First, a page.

2,950 reputation
819
bio website peterthenelson.com
location United States
age 26
visits member for 2 years, 1 month
seen 1 hour ago

I lived in China for a couple years. My Chinese isn't too bad, but I'm always trying to get better. Special interests in:

  • Etymology
  • Historical phonology
  • Winning arguments in other languages

Jul
16
comment Are there transitive/及物动词 or intransitive/不及物动词 verbs in Chinese?
@minerals 比賽 is definitely a direct object in that sentence. You're reasoning about it wrong--"direct object" is a syntactic property, not a semantic one. Although it often is the case that a direct object is "a thing that is acted upon", that need not be the case. In order for it to be an indirect object, it would really need to be part of a preposition phrase or some similar syntactic construct (e.g., "double" objects).
Jul
8
comment Why does the word 萌 mean “cute”?
@KyeWShi It's Chinese internet slang that comes from Japanese internet slang.
Jul
2
awarded  Curious
Jun
28
comment Hong Kong Cantonese variations
No. See wikipedia for details on what changes have taken place. They're very 'natural' changes, and furthermore (as noted in the article), they actually make communication with English speakers harder (e.g., n-l merger).
Jun
28
comment Toneless Sinetic Dialects/Topolects
@YangMuye That's probably the closest. In Shanghainese, there's a two-way phonemic "tone" contrast, but the tone of the first character in a word determines the realization for the entire word. Because of this, you could describe Shanghainese as a "pitch accent" language rather than a (contour) tonal one.
Jun
28
comment Loanwords with Chinese Equivalents
You listed typhoon here. Are you claiming 台风 is a transliteration? AFAIK, the origins of both "Typhoon" and "台风" are disputed, but it doesn't seem likely that the Chinese is from the English.
Jun
28
revised Loanwords with Chinese Equivalents
Other transliteration for blog, other translation for cheese, generalize tomato sauce to sauce
Jun
25
comment Why does 三明治 mean sandwich when 三 means 3, 明 means bright/clear, and 治 means to rule?
三明治 is not an English word. It's a Chinese word. Pronounced by Chinese speakers. It's not a foreign language. It's been borrowed into Chinese and adapted to a pronunciation compatible with Chinese. The example I gave was going the other way: 白菜 was borrowed into English as "Bok Choy" (and the pronunciation was adapted to English phonology). Phonology is a property of a language, not of an individual. "Sandwich"=[sændwɪtʃ] is not a well-formed Mandarin word, regardless of how well educated someone is. 三明治=[san˥miŋ˧˥tʂɨ˥˩] is.
Jun
25
comment Why does 三明治 mean sandwich when 三 means 3, 明 means bright/clear, and 治 means to rule?
It is true that Chinese generally prefers calques over phonetic borrowings (especially mainland), but it's not the case that one is more "linguistic" than the other. Both are ways that words are borrowed from one language to another. It's also not the case that transliteration in Chinese is new--the meaning for 塔 of "tower" is from a transliteration of Sanskrit "stupa" into Chinese.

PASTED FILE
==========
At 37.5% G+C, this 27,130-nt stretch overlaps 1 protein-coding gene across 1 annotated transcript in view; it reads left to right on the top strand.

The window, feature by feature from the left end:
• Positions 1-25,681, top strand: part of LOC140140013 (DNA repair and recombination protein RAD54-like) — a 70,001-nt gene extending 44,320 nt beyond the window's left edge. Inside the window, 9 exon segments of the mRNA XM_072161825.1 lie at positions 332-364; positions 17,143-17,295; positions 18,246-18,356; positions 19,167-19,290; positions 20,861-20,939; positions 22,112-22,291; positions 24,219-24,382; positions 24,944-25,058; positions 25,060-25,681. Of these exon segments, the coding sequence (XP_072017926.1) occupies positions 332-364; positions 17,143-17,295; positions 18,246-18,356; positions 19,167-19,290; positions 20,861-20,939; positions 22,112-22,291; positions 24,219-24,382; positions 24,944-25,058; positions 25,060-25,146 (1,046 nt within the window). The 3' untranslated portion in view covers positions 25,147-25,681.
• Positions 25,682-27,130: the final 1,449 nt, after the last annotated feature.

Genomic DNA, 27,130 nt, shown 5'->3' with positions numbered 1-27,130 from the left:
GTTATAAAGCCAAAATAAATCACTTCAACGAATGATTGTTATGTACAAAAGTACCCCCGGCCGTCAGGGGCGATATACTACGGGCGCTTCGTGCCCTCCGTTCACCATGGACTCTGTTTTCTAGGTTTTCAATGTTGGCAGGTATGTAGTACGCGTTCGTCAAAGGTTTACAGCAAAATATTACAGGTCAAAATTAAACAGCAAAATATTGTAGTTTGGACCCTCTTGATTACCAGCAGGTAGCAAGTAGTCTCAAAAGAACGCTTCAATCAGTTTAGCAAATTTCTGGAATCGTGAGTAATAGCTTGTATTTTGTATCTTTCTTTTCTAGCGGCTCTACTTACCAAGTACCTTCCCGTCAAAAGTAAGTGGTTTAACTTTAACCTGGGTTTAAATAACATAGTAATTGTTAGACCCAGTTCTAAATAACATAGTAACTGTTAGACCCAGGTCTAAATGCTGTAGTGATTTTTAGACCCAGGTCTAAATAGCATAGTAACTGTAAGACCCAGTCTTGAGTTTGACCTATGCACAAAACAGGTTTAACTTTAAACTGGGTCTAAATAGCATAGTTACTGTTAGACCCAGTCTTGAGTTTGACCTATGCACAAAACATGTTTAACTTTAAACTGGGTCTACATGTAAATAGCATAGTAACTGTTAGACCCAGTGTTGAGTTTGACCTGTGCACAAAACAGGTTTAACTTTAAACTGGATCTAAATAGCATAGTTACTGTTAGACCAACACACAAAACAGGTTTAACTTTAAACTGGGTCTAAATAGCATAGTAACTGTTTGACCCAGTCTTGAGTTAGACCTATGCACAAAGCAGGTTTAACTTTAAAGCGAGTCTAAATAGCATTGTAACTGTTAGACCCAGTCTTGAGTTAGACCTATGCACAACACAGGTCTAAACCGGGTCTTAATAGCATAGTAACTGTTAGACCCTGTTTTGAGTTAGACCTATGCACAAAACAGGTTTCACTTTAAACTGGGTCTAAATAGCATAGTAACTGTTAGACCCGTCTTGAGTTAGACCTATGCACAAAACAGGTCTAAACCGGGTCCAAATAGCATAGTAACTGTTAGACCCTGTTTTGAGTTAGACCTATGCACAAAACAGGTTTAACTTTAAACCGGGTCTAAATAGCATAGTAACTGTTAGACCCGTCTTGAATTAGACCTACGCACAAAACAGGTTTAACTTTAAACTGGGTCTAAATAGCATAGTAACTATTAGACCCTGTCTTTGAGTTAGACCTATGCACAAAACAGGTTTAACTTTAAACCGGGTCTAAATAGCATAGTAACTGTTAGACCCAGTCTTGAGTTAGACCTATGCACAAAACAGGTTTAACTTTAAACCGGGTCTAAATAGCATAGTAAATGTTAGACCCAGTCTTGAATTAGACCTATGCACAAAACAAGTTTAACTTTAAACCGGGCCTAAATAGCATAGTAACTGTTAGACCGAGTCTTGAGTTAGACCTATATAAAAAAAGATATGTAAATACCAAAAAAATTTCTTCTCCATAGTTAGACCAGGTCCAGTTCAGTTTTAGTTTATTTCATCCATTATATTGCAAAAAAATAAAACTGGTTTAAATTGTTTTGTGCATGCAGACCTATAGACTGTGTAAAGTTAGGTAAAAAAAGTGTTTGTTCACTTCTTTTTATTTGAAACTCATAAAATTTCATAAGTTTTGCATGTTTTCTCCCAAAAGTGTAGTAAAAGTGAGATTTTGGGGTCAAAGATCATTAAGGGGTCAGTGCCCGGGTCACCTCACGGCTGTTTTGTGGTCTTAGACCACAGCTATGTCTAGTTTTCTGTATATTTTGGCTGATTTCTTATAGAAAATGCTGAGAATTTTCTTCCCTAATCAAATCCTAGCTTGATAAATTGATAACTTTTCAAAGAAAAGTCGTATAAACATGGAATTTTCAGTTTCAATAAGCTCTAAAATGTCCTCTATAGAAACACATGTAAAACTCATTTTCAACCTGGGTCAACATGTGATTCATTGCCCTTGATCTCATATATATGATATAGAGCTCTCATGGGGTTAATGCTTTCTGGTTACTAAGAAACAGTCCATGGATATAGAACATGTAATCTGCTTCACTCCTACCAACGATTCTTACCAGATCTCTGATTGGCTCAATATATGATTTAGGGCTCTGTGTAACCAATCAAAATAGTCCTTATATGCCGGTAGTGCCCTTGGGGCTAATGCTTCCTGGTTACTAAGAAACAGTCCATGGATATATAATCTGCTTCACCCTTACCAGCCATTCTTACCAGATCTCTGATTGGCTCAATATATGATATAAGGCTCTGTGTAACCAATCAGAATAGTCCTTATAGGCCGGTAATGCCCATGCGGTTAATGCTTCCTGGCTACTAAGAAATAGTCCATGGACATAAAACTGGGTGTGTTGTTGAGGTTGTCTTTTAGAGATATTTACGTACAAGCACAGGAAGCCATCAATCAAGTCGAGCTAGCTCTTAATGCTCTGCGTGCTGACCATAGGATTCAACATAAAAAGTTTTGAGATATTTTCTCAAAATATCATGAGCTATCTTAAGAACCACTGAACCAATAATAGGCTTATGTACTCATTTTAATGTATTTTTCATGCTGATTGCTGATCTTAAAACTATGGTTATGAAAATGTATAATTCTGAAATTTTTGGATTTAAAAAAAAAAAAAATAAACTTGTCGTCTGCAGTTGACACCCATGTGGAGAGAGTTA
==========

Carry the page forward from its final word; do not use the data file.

Jun
24
comment Why does 三明治 mean sandwich when 三 means 3, 明 means bright/clear, and 治 means to rule?
Education level is irrelevant. When a word is borrowed into a language, it needs to be adapted to the phonology of that language. "Bok choy" is pronounced [paːk˨ tsʰɔːi˧] in Cantonese but [bak tʃʰɔːi] in English. This is not because English speakers are uneducated or careless. It's because English phonology is totally different from Cantonese phonology! Similarly, "sandwich" has a phonetic structure that is incompatible with that of Mandarin, including the -nd- consonant cluster and final -ch.
Jun
24
comment Why does 三明治 mean sandwich when 三 means 3, 明 means bright/clear, and 治 means to rule?
@noncom This may work as a mnemonic, but it is clearly an incorrect theory. As made clear by the answers below, it's a transliteration, nothing more.
Jun
24
comment Why does 三明治 mean sandwich when 三 means 3, 明 means bright/clear, and 治 means to rule?
Transliteration is not "lazy pronunciation".
Jun
18
awarded  Yearling
Jun
12
comment Finding the “second character”?
This is a really good question! I've often found myself struggling to find the "second character", especially when trying to clarify what I was saying.
Jun
3
revised Using variants of 那
adding which to 哪
May
22
comment Chinese [Topolectical] IPA Placeholder: Ẓ
Are you reading transcribed Mandarin? Some other dialect? What's the source text you're seeing this in?
May
16
comment “an” final pronunciation
Presumably you're not a native english speaker though... I pronounce the mandarin as /a/ and the english short-u as /ʌ/. Although there is variation within both languages, this distinction is normatively correct, relative to "standard" pronunciations. See: here and here.
May
10
comment Do 之 and 的 come from the same word?
I agree with hippietrail's assessment. This is a thoughtful, well-written answer that happens to be wrong. I look forward to future answers that distinguish between Chinese the language and Chinese the writing system :)
May
8
comment How do current Mandarin speakers usually pronounce 阿Q正传?
Please give some background on the scope of your answer (Where you're from, who--e.g., fellow students, teachers--you've heard pronounce it that way).
May
7
comment How do current Mandarin speakers usually pronounce 阿Q正传?
@user58955 That would be a good start to an answer.